France, Limousin: Saints and Sinners

Text: Andi Seiler • Photography: Andi Seiler

Empty country roads, cultural treasures, deep green forests and waving meadows were some of the highlights of my tour through Limousin. But on a trip like this, you also have to be prepared for encounters with knights and nobility, saints, and quite a few sinners.

The crowd moves back when the first knights reach the castle. The drawbridge lowers. The huge gate slowly opens, and a stream of coaches, riders, horses, cows and goats meander into the fortress.

My mind plays games while I'm sitting on a curb in the middle of the 700-souled village of Turenne and trying to capture the right angle for a mixture of narrow cobblestone streets and historic buildings in my camera's viewfinder. Turrene is located in Depártement Corrèze in southern Limousin. When you approach the village, the first recognizable features are parts of the ancient fortress, built in the eleventh century. After the French Revolution, only two towers and the square in between survived. The scene beams me back to a time when I built sand castles and defended them with plastic swords. But now, my only weapon, if you can call it that, is the camera. At least you can shoot with it.

The range of historical goods for the mind to acquire is amazing when you travel France in general, and that's especially so in Limousin, where I've traveled with a group of six dedicated, Harley enthusiasts. Our tour guide, Monika Kleppinger, a former PR person for the French tourism office in Germany, leads us through the Depártements (larger than a county, but not quite a state unless we're talking about Lichtenstein, Luxembourg, or Monaco) of Corrèze, Creuse and Haute-Vienne.

Our next stop is Collonges-la-Rouge, right at Highway D38. The town with its small alleys, little towers, steeply angled roofs and archways seems to have been dipped in burnt-orange paint. All the buildings are made of red sandstone. Like many other towns around here, Colonges-la-Rouge was originally an abbey (founded in 785 AD), and in the thirteenth century it developed into a town and 300 years on the officers from Turenne completed its fortifications.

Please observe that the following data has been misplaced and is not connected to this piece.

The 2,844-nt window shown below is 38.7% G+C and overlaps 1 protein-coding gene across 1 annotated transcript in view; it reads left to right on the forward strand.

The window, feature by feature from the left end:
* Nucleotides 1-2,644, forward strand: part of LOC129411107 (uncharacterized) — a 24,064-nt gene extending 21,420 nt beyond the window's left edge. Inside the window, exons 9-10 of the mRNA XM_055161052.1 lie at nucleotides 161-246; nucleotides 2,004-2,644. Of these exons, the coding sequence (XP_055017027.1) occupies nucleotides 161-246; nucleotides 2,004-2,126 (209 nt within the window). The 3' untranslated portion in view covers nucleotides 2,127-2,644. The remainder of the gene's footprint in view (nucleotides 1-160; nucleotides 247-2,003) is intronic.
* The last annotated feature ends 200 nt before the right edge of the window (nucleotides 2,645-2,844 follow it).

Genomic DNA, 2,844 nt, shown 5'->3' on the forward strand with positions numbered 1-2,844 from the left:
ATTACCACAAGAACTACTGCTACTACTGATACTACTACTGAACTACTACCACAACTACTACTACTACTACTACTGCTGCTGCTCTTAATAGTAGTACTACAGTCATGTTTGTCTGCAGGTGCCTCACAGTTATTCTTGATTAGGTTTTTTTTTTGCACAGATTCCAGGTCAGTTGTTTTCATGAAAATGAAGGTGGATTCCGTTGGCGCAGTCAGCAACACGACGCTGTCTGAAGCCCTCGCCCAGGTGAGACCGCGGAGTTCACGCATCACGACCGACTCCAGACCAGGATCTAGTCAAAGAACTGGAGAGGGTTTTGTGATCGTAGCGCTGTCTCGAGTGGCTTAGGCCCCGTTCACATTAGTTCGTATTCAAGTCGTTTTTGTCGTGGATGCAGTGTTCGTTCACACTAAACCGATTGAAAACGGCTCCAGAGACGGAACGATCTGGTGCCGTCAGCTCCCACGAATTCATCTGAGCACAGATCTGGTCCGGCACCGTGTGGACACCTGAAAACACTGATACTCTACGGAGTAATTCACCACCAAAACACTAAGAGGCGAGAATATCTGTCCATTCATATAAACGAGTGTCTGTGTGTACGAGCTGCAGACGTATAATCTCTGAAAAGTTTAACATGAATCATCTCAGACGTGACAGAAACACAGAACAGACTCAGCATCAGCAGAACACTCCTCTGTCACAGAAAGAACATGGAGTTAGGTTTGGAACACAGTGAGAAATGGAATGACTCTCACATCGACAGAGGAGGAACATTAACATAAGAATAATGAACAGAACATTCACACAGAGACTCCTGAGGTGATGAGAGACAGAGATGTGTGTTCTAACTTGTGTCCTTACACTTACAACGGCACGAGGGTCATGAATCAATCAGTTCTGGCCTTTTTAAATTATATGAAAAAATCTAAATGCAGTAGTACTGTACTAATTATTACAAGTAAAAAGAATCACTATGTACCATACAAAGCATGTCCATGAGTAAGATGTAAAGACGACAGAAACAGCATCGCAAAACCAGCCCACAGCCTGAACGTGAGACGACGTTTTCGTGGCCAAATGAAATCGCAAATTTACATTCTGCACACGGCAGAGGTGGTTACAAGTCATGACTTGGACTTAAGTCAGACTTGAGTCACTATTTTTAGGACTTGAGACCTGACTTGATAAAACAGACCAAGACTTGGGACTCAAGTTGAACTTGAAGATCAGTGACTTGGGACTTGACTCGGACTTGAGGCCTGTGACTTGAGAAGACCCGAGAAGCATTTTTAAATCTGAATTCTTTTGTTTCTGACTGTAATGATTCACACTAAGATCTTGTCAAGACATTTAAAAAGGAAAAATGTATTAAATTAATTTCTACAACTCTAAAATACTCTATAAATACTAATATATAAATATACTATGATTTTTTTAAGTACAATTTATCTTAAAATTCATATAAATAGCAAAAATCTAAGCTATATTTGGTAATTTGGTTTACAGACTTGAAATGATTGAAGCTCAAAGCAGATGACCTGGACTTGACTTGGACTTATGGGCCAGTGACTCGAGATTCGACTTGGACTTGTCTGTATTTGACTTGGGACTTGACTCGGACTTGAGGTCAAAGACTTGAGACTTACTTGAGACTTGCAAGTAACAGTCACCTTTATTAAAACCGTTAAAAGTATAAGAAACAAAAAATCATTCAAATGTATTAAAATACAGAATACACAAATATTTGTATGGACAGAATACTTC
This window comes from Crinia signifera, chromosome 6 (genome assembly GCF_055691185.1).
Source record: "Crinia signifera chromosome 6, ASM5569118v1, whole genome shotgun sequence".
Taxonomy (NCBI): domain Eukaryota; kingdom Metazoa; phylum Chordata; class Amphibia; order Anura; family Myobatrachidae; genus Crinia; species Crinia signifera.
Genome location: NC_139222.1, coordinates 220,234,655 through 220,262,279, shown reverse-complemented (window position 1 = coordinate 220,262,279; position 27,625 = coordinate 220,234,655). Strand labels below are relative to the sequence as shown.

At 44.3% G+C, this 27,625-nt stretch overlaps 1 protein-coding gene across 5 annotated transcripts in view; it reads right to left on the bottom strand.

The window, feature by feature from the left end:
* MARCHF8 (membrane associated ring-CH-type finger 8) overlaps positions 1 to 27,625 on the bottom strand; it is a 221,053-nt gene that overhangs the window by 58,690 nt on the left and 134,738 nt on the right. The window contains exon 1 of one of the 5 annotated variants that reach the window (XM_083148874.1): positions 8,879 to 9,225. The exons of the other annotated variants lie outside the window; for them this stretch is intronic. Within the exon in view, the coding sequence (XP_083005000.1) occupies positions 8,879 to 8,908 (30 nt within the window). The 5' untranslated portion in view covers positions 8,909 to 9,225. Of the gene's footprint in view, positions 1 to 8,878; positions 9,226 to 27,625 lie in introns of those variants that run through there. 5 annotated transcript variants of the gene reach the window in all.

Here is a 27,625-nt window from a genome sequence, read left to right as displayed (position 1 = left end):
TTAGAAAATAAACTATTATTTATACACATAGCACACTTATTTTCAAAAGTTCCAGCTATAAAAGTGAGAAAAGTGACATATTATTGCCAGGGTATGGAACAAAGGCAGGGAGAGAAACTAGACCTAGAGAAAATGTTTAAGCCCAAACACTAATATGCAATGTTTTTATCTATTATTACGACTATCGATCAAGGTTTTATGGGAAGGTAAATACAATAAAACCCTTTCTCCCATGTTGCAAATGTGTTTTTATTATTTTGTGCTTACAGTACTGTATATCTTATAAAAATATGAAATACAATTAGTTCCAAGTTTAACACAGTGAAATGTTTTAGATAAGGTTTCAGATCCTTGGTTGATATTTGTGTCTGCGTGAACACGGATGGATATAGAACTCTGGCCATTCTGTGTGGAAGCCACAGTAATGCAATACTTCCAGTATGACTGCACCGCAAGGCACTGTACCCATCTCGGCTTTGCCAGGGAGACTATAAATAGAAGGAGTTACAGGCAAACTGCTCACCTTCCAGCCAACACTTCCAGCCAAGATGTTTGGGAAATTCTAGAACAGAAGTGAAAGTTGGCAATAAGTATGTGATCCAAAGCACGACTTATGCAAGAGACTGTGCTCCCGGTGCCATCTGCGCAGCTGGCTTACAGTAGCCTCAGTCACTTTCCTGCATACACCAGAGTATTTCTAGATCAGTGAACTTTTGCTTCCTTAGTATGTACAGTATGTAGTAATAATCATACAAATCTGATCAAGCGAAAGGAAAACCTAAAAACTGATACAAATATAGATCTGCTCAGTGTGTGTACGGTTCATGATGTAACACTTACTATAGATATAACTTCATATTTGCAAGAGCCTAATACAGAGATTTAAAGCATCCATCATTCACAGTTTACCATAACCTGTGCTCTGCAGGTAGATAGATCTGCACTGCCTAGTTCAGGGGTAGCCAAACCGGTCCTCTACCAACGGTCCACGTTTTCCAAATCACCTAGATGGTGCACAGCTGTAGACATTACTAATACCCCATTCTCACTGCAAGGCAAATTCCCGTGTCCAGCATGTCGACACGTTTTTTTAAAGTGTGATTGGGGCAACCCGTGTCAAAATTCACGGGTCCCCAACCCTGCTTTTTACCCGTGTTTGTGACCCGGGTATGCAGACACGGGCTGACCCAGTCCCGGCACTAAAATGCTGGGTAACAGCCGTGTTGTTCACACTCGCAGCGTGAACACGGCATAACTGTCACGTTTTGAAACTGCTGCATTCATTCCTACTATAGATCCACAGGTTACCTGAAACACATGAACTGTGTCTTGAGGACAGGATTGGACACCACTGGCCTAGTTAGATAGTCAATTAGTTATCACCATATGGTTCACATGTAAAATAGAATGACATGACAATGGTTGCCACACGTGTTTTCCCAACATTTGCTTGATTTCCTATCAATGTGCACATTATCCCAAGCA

We sally forth on our iron horses to Beaulieu-sur-Dordogne. Beaulieu means "beautiful town," and indeed it's a seductive locale with all the wonderfully restored old buildings, vineyards and banana plants (strange, but true!). And the closer to the shore of the Dordogne River you ride, the more exotic the place gets. Bateaus and barges travel up and down the stream; a fisherman tries his best to secure the evening meal. To us this is the perfect location for a picnic and maybe a nap later on. Brie, fresh-baked baguettes, sausage, boiled eggs and salad are on the menu today.

An hour later, we're back in the saddle on our pacifist crusade through Limousin. At the waterfalls of Gimel (Gimel les Cascades), we stop and pull our cameras out to catch the steaming cataract and the brilliant spectrum refracting in the spray. Well rewarded with our haul of color slides, we look forward to other travel perks - a relaxing bath and a great meal with wine and the culinary specialties of the region served up in La Seniorie Hotel in Correze.

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For the complete touring article, including facts & information, map(s), and GPS files, please purchase the September/October 2003 back issue.